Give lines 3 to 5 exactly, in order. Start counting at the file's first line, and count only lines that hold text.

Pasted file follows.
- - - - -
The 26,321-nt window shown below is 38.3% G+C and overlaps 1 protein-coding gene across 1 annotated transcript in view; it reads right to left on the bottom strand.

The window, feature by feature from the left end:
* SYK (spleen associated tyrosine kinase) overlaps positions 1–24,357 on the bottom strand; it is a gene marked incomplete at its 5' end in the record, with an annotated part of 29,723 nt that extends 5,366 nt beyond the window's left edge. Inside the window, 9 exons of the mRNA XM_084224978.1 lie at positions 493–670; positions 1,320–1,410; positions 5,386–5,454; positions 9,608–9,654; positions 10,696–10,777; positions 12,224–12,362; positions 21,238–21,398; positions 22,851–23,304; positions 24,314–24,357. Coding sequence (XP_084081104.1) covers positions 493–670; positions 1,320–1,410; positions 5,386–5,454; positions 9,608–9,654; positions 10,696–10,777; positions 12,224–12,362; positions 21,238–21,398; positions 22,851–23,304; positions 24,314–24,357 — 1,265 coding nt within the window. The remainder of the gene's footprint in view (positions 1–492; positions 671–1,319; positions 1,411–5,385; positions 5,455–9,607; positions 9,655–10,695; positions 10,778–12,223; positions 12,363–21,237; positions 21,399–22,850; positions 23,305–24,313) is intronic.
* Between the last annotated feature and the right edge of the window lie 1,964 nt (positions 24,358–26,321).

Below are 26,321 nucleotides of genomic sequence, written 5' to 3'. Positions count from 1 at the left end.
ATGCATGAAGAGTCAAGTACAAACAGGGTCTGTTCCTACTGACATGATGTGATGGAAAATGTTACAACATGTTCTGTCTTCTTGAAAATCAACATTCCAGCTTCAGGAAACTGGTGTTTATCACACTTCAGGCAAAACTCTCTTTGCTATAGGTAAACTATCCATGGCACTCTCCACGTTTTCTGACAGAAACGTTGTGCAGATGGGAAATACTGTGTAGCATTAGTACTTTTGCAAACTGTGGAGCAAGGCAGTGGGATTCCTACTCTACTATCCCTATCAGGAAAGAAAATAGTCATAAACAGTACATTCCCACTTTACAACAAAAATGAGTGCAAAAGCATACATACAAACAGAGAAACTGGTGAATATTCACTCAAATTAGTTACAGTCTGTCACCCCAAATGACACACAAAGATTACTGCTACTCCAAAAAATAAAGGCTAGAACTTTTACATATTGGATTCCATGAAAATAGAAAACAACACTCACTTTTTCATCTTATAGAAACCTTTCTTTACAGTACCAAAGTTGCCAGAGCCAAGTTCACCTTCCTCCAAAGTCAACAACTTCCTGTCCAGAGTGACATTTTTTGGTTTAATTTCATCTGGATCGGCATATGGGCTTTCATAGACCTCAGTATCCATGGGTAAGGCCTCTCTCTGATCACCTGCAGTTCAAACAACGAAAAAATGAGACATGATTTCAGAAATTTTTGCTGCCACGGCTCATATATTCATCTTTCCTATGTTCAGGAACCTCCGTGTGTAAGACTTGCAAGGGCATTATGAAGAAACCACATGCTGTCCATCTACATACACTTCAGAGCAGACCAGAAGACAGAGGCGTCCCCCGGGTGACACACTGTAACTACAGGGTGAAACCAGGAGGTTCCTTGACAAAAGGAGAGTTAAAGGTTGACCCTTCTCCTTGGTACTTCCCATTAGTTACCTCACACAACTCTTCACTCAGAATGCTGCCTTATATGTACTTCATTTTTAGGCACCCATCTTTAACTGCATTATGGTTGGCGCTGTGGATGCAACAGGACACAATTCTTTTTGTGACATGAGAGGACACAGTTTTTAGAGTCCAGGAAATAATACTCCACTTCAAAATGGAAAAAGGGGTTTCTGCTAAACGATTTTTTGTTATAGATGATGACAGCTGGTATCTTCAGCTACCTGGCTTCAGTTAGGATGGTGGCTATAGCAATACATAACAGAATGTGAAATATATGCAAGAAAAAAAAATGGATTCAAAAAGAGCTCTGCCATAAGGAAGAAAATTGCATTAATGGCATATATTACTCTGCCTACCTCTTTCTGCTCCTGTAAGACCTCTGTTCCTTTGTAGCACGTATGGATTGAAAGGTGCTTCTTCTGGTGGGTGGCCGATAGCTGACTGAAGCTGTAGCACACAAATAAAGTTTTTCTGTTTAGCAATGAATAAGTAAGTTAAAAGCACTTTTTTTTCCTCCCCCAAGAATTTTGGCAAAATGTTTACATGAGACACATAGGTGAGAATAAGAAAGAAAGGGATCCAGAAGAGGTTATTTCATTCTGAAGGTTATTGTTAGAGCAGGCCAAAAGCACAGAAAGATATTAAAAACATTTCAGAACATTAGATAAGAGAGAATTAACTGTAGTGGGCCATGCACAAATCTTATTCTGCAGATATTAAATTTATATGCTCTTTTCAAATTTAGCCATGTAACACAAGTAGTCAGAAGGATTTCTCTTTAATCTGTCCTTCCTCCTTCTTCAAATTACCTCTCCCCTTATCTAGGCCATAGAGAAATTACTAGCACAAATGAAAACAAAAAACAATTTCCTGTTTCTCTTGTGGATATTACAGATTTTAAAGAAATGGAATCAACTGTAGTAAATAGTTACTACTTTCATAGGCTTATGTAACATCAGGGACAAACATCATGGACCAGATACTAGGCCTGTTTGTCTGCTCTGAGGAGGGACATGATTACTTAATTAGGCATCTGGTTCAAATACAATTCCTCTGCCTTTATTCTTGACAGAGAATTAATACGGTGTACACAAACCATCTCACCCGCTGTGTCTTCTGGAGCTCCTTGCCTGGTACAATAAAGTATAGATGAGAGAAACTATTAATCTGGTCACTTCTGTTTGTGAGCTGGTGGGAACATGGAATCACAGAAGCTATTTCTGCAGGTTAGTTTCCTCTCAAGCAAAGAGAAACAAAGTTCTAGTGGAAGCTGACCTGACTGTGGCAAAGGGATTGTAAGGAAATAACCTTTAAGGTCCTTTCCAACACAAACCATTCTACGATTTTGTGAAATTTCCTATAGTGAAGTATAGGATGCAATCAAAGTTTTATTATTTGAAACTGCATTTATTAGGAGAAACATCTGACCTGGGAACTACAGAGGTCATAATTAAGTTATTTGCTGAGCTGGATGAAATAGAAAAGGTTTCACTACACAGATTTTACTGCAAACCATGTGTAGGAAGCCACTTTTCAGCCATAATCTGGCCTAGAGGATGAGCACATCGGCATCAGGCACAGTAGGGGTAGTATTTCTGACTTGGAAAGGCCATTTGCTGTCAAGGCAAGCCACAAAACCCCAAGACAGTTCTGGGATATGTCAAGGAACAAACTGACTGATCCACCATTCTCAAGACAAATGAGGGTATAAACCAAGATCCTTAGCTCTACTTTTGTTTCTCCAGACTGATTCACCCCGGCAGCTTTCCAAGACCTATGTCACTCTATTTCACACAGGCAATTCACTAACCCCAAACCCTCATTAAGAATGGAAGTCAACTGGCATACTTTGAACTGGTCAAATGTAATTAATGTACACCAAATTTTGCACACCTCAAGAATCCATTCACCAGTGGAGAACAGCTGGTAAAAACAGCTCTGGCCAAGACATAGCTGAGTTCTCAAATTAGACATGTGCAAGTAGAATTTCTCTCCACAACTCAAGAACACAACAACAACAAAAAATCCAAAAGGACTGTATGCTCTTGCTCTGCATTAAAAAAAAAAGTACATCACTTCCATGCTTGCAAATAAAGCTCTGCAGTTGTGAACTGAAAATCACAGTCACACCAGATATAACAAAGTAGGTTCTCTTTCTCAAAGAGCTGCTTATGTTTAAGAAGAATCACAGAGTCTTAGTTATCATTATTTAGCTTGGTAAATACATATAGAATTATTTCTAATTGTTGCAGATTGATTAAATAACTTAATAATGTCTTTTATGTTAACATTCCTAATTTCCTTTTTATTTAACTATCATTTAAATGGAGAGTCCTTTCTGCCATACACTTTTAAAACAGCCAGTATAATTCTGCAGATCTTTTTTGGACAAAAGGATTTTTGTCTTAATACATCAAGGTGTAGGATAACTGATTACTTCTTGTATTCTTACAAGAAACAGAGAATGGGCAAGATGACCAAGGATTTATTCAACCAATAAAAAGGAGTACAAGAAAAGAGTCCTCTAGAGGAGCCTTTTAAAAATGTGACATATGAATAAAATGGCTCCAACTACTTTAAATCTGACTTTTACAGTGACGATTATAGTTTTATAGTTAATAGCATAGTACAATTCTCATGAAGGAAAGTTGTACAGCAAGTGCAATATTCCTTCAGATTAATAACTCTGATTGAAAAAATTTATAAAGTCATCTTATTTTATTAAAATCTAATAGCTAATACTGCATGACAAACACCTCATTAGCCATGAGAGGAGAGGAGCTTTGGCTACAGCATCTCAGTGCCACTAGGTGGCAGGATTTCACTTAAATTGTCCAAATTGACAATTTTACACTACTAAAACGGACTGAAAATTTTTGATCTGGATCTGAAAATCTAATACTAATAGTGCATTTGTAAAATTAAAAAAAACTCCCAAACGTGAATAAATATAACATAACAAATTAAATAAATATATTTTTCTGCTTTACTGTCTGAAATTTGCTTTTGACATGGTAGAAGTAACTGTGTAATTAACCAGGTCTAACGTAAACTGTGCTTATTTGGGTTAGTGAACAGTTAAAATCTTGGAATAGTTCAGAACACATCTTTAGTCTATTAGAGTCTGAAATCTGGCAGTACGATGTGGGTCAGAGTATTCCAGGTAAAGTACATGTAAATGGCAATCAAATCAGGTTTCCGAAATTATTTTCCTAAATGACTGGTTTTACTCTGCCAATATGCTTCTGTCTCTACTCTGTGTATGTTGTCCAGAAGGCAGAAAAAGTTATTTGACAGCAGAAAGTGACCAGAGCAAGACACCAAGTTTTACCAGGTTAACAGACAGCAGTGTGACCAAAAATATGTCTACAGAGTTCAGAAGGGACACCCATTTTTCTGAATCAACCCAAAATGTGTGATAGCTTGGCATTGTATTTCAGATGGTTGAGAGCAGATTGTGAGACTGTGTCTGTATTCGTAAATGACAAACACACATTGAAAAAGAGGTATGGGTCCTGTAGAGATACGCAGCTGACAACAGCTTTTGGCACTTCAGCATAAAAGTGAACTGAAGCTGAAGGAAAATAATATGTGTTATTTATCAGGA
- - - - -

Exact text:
* SYK (spleen associated tyrosine kinase) overlaps positions 1–24,357 on the bottom strand; it is a gene marked incomplete at its 5' end in the record, with an annotated part of 29,723 nt that extends 5,366 nt beyond the window's left edge. Inside the window, 9 exons of the mRNA XM_084224978.1 lie at positions 493–670; positions 1,320–1,410; positions 5,386–5,454; positions 9,608–9,654; positions 10,696–10,777; positions 12,224–12,362; positions 21,238–21,398; positions 22,851–23,304; positions 24,314–24,357. Coding sequence (XP_084081104.1) covers positions 493–670; positions 1,320–1,410; positions 5,386–5,454; positions 9,608–9,654; positions 10,696–10,777; positions 12,224–12,362; positions 21,238–21,398; positions 22,851–23,304; positions 24,314–24,357 — 1,265 coding nt within the window. The remainder of the gene's footprint in view (positions 1–492; positions 671–1,319; positions 1,411–5,385; positions 5,455–9,607; positions 9,655–10,695; positions 10,778–12,223; positions 12,363–21,237; positions 21,399–22,850; positions 23,305–24,313) is intronic.
* Between the last annotated feature and the right edge of the window lie 1,964 nt (positions 24,358–26,321).

Below are 26,321 nucleotides of genomic sequence, written 5' to 3'. Positions count from 1 at the left end.